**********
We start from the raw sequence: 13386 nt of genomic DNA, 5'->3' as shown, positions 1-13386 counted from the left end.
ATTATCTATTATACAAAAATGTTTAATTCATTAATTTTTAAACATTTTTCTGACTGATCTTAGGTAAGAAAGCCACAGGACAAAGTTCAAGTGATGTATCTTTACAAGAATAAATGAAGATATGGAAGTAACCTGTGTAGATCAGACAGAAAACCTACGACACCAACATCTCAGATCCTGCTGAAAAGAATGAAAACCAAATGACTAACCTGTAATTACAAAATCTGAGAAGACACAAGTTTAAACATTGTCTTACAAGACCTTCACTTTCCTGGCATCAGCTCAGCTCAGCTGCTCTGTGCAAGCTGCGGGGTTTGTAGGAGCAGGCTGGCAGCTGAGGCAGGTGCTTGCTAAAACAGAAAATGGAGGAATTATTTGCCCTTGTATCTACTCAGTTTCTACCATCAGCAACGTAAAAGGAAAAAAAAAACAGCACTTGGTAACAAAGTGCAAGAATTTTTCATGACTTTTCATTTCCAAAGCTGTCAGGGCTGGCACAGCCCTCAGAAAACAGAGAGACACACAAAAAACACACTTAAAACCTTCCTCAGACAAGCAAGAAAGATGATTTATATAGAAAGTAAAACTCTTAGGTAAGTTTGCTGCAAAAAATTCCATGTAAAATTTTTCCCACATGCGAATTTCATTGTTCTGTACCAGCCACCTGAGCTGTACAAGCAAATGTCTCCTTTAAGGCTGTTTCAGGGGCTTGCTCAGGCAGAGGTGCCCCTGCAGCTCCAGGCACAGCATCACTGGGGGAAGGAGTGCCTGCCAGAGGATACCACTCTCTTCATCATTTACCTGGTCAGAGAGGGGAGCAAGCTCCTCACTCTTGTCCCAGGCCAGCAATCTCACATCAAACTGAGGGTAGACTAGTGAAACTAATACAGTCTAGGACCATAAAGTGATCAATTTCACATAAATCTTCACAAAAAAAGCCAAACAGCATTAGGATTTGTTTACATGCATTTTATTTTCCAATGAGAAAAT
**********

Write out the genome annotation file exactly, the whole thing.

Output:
We start from the raw sequence: 13386 nt of genomic DNA, 5'->3' as shown, positions 1-13386 counted from the left end.
ATTATCTATTATACAAAAATGTTTAATTCATTAATTTTTAAACATTTTTCTGACTGATCTTAGGTAAGAAAGCCACAGGACAAAGTTCAAGTGATGTATCTTTACAAGAATAAATGAAGATATGGAAGTAACCTGTGTAGATCAGACAGAAAACCTACGACACCAACATCTCAGATCCTGCTGAAAAGAATGAAAACCAAATGACTAACCTGTAATTACAAAATCTGAGAAGACACAAGTTTAAACATTGTCTTACAAGACCTTCACTTTCCTGGCATCAGCTCAGCTCAGCTGCTCTGTGCAAGCTGCGGGGTTTGTAGGAGCAGGCTGGCAGCTGAGGCAGGTGCTTGCTAAAACAGAAAATGGAGGAATTATTTGCCCTTGTATCTACTCAGTTTCTACCATCAGCAACGTAAAAGGAAAAAAAAAACAGCACTTGGTAACAAAGTGCAAGAATTTTTCATGACTTTTCATTTCCAAAGCTGTCAGGGCTGGCACAGCCCTCAGAAAACAGAGAGACACACAAAAAACACACTTAAAACCTTCCTCAGACAAGCAAGAAAGATGATTTATATAGAAAGTAAAACTCTTAGGTAAGTTTGCTGCAAAAAATTCCATGTAAAATTTTTCCCACATGCGAATTTCATTGTTCTGTACCAGCCACCTGAGCTGTACAAGCAAATGTCTCCTTTAAGGCTGTTTCAGGGGCTTGCTCAGGCAGAGGTGCCCCTGCAGCTCCAGGCACAGCATCACTGGGGGAAGGAGTGCCTGCCAGAGGATACCACTCTCTTCATCATTTACCTGGTCAGAGAGGGGAGCAAGCTCCTCACTCTTGTCCCAGGCCAGCAATCTCACATCAAACTGAGGGTAGACTAGTGAAACTAATACAGTCTAGGACCATAAAGTGATCAATTTCACATAAATCTTCACAAAAAAAGCCAAACAGCATTAGGATTTGTTTACATGCATTTTATTTTCCAATGAGAAAAT